In particular Sörgel was inspired by a section titled ‘The Flooding of the Mediterranean Valley’ in which Wells argued that the Mediterranean had once been a couple of land-locked sea basins surrounded by great areas of verdant land with an agreeable climate. These ideas were the basis of Sörgel’s belief that significant tracts of land could be reclaimed through natural evaporation once the water supply to the Mediterranean was cut off.

Sörgel’s plan may now seem a bizarre flight of fancy, yet it was very much in line with contemporary thinking, albeit the most ambitious example. This was an era when both large-scale hydro engineering and public works projects were commonplace around the world. The Suez canal, which linked the Mediterranean and Red Seas and took a decade to construct, had been opened some 60 years earlier. When Sörgel first proposed his idea, the USA was planning the Hoover Dam. Stretching across the Black Canyon of the Colorado River, the dam, when it opened in 1936, was the largest concrete structure ever built and the world’s largest hydro-electric generating station, producing enough energy for eight million people.

While it was named after US president Herbert Hoover, it was part of the New Deal, a domestic investment programme instigated by his successor Franklin D. Roosevelt to combat unemployment and kick-start the economy after the Great Depression. Several other major dams and hydro-electricity facilities were built across the country as part of the same scheme.

At the same time in Europe, the Dutch were undertaking an ambitious land reclamation project which saw them build several polders in the Zuiderzee, a large shallow inlet off the North Sea. To facilitate this a series of dams were built, the longest being the 20-mile Afsluitdijk. In Germany, Adolf Hitler pledged to build 1,000km of autobahns every year. Just like the New Deal, the huge project, was designed to create jobs and stimulate an economy still recovering from recession and hyper-inflation.

Thus Sörgel’s vision was not dismissed as hubristic folly by his peers. Most criticism focused on its political, not technological viability and many of the leading architectural thinkers and practitioners of the time supported the idea. In 1931 Peter Behrens, one of the founding fathers of the modernist movement, submitted a design for a 400-metre tall skyscraper. Christened the Panropa Tower, it would stand next to the would-be Gibraltar dam acting as both an administrative centre and powerful symbol of the new continent. Along with Alexander Popp, Behrens submitted designs for Atlantropa National Park containing landscaped gardens, conservation areas and hotels.

Erich Mendelsohn offered to work on what would have been the newly emerged coast of Palestine. A pioneer of Art Deco architecture, Mendelsohn, was a German Jew who was forced to flee the Nazis in 1933. A few months before he left for England, he spoke in favour of Atlantropa in a speech he delivered in Zurich. Acknowledging the onset of globalisation, which he argued would create problems affecting ‘all peoples as one’, Mendelsohn argued that ‘great supra-national tasks’ were the answer. Sörgel even engaged in correspondence with Albert Einstein, who suggested some improvements to his plan.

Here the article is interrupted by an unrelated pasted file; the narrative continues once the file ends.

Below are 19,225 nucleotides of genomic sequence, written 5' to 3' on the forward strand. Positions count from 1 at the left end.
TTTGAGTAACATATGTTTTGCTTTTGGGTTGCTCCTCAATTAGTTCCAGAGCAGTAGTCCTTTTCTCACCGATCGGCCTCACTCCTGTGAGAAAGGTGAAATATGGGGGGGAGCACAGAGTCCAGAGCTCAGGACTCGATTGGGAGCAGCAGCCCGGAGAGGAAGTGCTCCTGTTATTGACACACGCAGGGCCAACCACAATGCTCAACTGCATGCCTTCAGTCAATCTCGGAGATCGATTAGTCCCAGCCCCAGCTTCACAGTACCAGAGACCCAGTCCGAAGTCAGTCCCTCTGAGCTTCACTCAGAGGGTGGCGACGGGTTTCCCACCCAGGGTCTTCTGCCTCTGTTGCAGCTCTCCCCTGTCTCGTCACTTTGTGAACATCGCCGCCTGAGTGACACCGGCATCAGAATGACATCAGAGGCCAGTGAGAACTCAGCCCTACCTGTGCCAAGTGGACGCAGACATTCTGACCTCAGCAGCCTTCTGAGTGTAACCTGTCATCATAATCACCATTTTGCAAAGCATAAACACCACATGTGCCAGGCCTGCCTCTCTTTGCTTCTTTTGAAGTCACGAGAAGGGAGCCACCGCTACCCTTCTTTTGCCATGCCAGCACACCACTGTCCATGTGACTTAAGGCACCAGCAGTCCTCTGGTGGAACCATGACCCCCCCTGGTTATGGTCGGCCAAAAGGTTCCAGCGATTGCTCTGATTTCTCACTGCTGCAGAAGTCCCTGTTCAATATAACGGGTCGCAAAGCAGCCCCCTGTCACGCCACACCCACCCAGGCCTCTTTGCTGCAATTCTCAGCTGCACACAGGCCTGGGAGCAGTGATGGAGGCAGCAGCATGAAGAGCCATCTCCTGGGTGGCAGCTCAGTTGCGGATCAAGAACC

Furthermore, Sörgel was a relentless publicist and kept his idea in the public consciousness for decades. In just four years after he first proposed his idea, the project featured in 450 magazine and journal articles in the German and Austrian press.

Over the following decades it would appear in thousands of articles, mainly in Europe. Sörgel published his own newspaper Atlantropa Mitteilungen, established the Atlantropa Institute in Munich and even produced poetry and a symphony and accompanying choral on the subject.

Sörgel was killed on Christmas Day 1952 in a hit-and-run accident as he was cycling to deliver a lecture in Munich. The road was supposedly ‘as straight as a die’ and the driver was never found, leading some of Sörgel’s supporters to claim he had been murdered by opponents of his plan. Atlantropa continued to be discussed beyond Sörgel’s death but ultimately lost its momentum.

In 1960 the Atlantropa Institute was disbanded. However, the idea lived on. Just two years later The Man in the High Castle was published. Written by the American science fiction writer Philip K. Dick, it was an alternate history in which the Nazis, victorious in the Second World War, had drained he Mediterranean to create farmland.

Another science fiction writer, Gene Roddenberry began his 1979 novelisation of Star Trek: The Motion Picture with his hero James T. Kirk on a break in Africa. The captain of the Starship Enterprise is staying near an old hydro-electric complex at Gibraltar created by the damming of the Mediterranean, which was reduced to little more than ‘a long, slender lake’.

Sörgel’s idea even made an appearance in a German physics exam in 2003. The paper talked of Atlantropa as if it was a contemporary project and asked students to calculate the lowering of the Mediterranean’s water level and also how much energy it would produce.

While the Atlantropa project is now a quirky footnote in history, an idea that no one seriously champions any more, it tells us that people have long been looking for solutions to the problems that remain at the heart of European geopolitics. Issues such as climate change and immigration which are subject to significant debate now were causing similar anxieties and provoking radical ideas a century ago.